Please note that while Israel won a brilliant and decisive (also ruthless) military victory in the Middle East, and the British did the same in the South Atlantic the United States and the Soviet Union stood somewhat foolishly on the sidelines, making occasional noises but doing nothing weighty enough to influence the outcome.
The same thing can be said of the Iraq-Iran war where the battle was fought without any significant weight from either Moscow or Washington being applied.
True, the Soviets reportedly supplied some intelligence to the Argentinians. They supplied much of the original weaponry which the Iraqis used in their opening attack on Iran. They supplied most of the weapons the Syrians used, again unsuccessfully, against Israel.
Most of Israel's major weapons came from the US (supposedly for use in defensive operations only). The Argentinians had some cast-off American weapons. The Iranians were largely equipped with US weapons but had had some recent resupply from the Soviets.
But none of this weaponry was supplied either by the US or by the USSR for the deliberate purpose of influencing the outcome of this particular set of wars.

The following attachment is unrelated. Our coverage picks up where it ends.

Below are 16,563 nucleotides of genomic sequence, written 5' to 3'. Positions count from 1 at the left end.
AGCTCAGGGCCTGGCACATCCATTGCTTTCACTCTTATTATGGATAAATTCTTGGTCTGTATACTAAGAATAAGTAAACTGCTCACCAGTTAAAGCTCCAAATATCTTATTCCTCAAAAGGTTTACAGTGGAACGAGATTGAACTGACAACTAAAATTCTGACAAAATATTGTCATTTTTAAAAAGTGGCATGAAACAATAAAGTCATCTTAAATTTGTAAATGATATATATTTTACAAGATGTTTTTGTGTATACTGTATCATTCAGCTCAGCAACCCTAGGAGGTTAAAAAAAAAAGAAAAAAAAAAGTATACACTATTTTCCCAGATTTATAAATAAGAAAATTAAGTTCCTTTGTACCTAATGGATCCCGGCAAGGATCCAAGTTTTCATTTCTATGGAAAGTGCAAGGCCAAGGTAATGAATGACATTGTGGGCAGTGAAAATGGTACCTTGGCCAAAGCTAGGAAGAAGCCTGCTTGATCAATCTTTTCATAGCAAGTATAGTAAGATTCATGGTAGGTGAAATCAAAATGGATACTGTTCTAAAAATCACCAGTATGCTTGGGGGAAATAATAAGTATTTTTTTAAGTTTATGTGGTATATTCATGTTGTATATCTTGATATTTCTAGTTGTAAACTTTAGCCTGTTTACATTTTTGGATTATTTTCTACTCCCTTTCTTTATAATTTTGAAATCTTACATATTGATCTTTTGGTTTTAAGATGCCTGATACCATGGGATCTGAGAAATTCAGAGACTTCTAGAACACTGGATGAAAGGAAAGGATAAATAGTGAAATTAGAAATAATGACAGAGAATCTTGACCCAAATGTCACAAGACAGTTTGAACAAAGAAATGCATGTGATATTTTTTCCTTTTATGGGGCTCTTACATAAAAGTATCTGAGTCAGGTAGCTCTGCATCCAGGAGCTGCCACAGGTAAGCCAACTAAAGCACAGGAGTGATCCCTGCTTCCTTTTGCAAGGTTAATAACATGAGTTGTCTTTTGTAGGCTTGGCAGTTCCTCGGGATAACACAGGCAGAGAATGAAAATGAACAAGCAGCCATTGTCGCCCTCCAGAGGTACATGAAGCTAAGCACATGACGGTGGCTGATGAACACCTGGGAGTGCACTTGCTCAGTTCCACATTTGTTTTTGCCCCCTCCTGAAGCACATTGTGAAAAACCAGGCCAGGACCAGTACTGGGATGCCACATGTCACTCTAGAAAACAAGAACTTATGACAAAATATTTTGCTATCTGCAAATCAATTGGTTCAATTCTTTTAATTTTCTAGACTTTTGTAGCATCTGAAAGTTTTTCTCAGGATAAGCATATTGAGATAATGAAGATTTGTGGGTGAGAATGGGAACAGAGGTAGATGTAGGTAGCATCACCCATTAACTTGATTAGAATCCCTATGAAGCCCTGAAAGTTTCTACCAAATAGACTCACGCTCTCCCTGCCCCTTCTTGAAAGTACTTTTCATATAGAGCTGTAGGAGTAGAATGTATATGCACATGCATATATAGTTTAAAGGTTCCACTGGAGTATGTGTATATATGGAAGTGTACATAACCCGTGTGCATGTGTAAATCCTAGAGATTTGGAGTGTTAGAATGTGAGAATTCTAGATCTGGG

Soviet sympathies, so far as they were expressed, were with the PLO and the Syrians against Israel. Moscow was also sympathetic to Argentina against the British. But Moscow was as neutral in its public stand and in its actual behavior as the US in regard to the Iran-Iraq war.
The US in fact helped Israel against the PLO and Syrians by failing to use the leverage which in theory it has over Israel. But it is embarrassed in its dealing with Arab countries for this very reason. It claims to be neutral and to have tried to arrange the earliest possible cease-fire. It gets no real credit with either side for being ineffective.
The US sided overtly with Britain in the Falklands war but halfway through the war. It then marred that in British eyes by the absurd semi-retreat on the veto affair at the United Nations. The help to Britain was insufficiently enthusiastic to win thanks in London but enough to cause a problem of painful postwar readjustment of relations with Buenos Aires. The bystander and the half-hearted supporter win few friends.